Presentation Title

Adventist World Radio (AWR) Programming as a Catalyst for Positive Behaviourial Change amongst Listeners of Adamawa and Taraba States of Nigeria

Presenter Status

Lecturer, Mass Communication Department

Second Presenter Status

Associate Lecturer, Lagos State University School of Communication

Presentation Type

Oral Presentation

Session

Communication

Location

Buller Hall Room 108

Start Date

5-5-2016 9:00 AM

End Date

5-5-2016 9:20 AM

Presentation Abstract

Studies have shown that radio at best can persuade and influence, it cannot solely bring about behavioural change in the listener. Supplementary approaches like face to face communication between the promoter of the idea and the audience may be required. In Adamawa and Taraba states, different levels of behavioural change had been reportedly recorded among Adventist World Radio (AWR) listeners. AWR programming has for years probably been the only medium through which the Adventist doctrine is shared with listeners in these two states. This study specifically probed into the possible relationship between AWR programmes and listeners’ behavioural change. Employing the cognitive dissonance, two-step flow and diffusion of innovation theories the study was executed through a descriptive survey design. A sample size of 1,000 listeners was selected from four local government areas (Numan and Mitchika in Adamawa state and Gassol and Yorro in Taraba state). Quantitative data were harvested using a validated structured questionnaire. Multiple regression and Pearson moment correlation were used to test the hypotheses. Results showed a significant positive relationship between AWR programming (AWR program content) and listeners’ behavioural change in Adamawa and Taraba States as depicted by p˂0.05, R2=66.5% and r=0.816. As a result of these findings, this study concluded that radio alone can exclusively bring about change in listeners’ attitude and behaviour. The programmes transmitted must have been intentionally produced, with the capacity to engender trust between the station and listeners. These programmes must consistently be accessible to listeners at regular times on a daily basis throughout the year and beyond.

Key Words: Influence, Adventist World Radio, Programming, Behavioural Change. Word Count: 250

Biographical Sketch

Dr Johnson Babafemi Akintayo has been a lecturer in the mass communication department at Babcock University since 2000. He teaches Broadcast related and Development Communication courses. He also works at the university as Director of Adventist World Radio (AWR) and campus radio Hope 89.1FM on campus since 1999 and 2006 respectively. He has a number of Journal Articles to his credit, many of them internationally published.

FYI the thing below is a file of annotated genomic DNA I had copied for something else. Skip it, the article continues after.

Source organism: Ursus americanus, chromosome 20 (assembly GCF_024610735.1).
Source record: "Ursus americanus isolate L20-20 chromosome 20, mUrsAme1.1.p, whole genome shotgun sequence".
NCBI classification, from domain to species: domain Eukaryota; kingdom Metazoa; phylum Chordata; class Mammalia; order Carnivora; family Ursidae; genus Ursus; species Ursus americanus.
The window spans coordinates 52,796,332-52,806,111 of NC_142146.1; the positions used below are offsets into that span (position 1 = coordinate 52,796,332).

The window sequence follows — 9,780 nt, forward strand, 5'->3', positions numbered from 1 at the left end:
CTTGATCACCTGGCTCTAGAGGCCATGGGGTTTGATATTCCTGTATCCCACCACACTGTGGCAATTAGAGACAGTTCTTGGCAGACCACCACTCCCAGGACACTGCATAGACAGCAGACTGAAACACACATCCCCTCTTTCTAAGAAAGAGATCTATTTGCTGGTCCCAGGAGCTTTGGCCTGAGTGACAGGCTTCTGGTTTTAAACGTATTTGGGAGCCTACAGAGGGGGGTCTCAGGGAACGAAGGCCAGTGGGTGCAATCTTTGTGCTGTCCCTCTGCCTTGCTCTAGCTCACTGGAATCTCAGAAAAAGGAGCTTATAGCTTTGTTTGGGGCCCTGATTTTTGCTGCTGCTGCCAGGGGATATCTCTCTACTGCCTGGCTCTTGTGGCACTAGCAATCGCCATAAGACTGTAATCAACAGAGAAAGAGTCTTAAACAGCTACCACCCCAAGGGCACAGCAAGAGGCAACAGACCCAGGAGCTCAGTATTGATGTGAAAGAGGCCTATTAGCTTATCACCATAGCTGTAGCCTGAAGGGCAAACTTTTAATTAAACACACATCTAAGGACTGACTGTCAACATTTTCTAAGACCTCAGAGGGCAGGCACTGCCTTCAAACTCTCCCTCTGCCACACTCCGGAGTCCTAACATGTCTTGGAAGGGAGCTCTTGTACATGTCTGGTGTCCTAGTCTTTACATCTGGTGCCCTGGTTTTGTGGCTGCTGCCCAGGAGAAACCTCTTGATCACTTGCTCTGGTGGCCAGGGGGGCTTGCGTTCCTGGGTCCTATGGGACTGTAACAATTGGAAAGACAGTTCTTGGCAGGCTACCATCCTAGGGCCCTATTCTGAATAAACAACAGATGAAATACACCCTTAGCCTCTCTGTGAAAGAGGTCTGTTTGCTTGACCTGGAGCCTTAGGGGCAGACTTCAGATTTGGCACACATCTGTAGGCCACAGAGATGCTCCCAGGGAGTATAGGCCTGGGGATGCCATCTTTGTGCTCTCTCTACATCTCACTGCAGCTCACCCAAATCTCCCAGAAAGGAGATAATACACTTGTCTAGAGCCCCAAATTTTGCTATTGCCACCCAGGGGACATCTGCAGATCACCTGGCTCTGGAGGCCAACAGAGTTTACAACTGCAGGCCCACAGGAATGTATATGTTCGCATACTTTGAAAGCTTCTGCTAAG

Dr Isiaka Babalola is an associate lecturer at the School of Communication in the Lagos State University (LASU) and also Chief lecturer at the Adeniran Ogunsanya College of Education. He has a number of journal articles to his credit especially in agricultural communication.

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May 5th, 9:00 AM May 5th, 9:20 AM

Adventist World Radio (AWR) Programming as a Catalyst for Positive Behaviourial Change amongst Listeners of Adamawa and Taraba States of Nigeria

Buller Hall Room 108

Studies have shown that radio at best can persuade and influence, it cannot solely bring about behavioural change in the listener. Supplementary approaches like face to face communication between the promoter of the idea and the audience may be required. In Adamawa and Taraba states, different levels of behavioural change had been reportedly recorded among Adventist World Radio (AWR) listeners. AWR programming has for years probably been the only medium through which the Adventist doctrine is shared with listeners in these two states. This study specifically probed into the possible relationship between AWR programmes and listeners’ behavioural change. Employing the cognitive dissonance, two-step flow and diffusion of innovation theories the study was executed through a descriptive survey design. A sample size of 1,000 listeners was selected from four local government areas (Numan and Mitchika in Adamawa state and Gassol and Yorro in Taraba state). Quantitative data were harvested using a validated structured questionnaire. Multiple regression and Pearson moment correlation were used to test the hypotheses. Results showed a significant positive relationship between AWR programming (AWR program content) and listeners’ behavioural change in Adamawa and Taraba States as depicted by p˂0.05, R2=66.5% and r=0.816. As a result of these findings, this study concluded that radio alone can exclusively bring about change in listeners’ attitude and behaviour. The programmes transmitted must have been intentionally produced, with the capacity to engender trust between the station and listeners. These programmes must consistently be accessible to listeners at regular times on a daily basis throughout the year and beyond.

Key Words: Influence, Adventist World Radio, Programming, Behavioural Change. Word Count: 250